Using nonprescribed drugs can have serious consequences
College is stressful. You are likely juggling multiple classes, papers to write and tests to take. Managing all these responsibilities can be a lot to handle, and many students have found that indulging in prescription-only stimulant medications may help maintain their focus and performance. According to CNN, in fact, the use of so-called “study drugs” is continually on the rise.
There are several things students and parents should know, however, about the dangers of such habits. You may mistakenly think the use of commonly available medication is harmless, but there are several reasons why this is not the case. Learn why college students are much better off finding other ways to improve their scholastic performance.
Adderall is a narcotic
There are several different drugs students use to facilitate studying, with Adderall and Ritalin being the most common. You might not realize these are not simple medications, but narcotics. Indeed, both drugs are classified as Schedule II narcotic controlled substances. Also in this class are substances such as morphine and cocaine.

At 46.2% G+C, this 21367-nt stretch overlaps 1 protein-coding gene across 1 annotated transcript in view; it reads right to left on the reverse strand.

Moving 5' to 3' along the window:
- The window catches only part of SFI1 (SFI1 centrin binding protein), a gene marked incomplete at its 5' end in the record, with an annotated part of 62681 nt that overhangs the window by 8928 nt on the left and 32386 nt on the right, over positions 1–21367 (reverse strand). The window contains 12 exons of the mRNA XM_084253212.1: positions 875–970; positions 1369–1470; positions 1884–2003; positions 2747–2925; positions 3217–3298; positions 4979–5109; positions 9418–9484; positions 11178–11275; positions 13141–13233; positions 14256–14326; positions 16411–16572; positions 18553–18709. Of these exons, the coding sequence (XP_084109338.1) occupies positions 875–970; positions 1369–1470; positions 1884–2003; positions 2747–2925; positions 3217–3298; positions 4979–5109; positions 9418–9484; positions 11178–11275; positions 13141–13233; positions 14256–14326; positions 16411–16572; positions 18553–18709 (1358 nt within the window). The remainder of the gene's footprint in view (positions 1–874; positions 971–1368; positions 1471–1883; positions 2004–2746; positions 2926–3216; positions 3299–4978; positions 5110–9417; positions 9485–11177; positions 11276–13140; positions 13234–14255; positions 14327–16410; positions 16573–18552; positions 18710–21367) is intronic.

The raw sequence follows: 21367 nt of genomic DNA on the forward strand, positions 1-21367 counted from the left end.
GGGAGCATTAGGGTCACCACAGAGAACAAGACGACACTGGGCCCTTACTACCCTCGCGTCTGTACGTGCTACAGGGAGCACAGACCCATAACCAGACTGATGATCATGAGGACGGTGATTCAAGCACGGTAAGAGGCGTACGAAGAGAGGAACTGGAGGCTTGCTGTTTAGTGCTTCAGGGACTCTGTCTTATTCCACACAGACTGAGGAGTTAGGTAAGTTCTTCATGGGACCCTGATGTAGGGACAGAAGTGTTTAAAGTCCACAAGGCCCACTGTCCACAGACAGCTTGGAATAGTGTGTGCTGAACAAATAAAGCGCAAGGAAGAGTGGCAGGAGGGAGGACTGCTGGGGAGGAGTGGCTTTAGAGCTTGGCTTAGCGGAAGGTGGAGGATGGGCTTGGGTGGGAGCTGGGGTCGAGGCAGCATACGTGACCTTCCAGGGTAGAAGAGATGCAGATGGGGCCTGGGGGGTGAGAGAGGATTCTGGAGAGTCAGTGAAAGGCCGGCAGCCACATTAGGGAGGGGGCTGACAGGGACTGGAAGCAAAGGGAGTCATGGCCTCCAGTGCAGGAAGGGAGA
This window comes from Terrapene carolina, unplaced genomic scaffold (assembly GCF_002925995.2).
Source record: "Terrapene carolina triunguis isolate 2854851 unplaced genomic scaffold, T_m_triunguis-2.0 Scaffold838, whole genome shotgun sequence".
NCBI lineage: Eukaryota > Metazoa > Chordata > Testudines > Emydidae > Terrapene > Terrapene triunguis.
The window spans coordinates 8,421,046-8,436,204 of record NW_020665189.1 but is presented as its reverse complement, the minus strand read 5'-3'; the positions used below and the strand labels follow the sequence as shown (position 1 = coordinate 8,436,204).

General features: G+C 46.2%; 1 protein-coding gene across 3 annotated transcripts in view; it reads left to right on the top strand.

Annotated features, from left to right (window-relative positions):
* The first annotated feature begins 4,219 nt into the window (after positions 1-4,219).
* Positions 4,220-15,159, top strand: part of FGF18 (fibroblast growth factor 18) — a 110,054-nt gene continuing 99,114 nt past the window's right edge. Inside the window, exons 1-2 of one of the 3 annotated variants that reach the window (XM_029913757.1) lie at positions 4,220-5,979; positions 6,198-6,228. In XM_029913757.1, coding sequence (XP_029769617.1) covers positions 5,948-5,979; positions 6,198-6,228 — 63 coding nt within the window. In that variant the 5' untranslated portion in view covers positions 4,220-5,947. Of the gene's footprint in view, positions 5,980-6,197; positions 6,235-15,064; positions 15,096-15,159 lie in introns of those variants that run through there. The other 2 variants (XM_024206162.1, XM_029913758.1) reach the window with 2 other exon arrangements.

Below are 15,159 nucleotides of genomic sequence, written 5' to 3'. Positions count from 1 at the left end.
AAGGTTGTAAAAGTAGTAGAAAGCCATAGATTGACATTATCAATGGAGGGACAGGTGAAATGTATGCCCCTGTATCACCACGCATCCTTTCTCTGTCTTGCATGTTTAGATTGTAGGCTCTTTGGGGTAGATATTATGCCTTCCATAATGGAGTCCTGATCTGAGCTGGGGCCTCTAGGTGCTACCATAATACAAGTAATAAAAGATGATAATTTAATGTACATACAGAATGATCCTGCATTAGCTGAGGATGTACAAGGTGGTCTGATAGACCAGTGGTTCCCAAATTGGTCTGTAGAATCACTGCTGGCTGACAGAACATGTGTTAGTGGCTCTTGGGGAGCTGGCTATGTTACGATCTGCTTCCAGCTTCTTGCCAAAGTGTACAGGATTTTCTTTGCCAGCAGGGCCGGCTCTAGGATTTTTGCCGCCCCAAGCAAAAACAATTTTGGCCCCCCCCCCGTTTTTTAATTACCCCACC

You can face drug charges
It may seem all too easy to get a few pills from a friend, and getting caught may never seem like a possibility. Imagine your surprise, then, if you were to be pulled over and found with them in your possession. What if the person you get the pills from is not a friend but a law enforcement officer? Any of these situations would likely result in you facing serious drug charges.
It can be addictive
Many students consider their habit harmless. Even if you do not get caught, however, it is far from innocuous. These drugs are classified as narcotics and available through prescription only for a reason. The stimulant effect is often addictive, and in many cases, an occasional indulgence can turn into a full-blown dependency. It is imperative to take steps to sidestep this risk.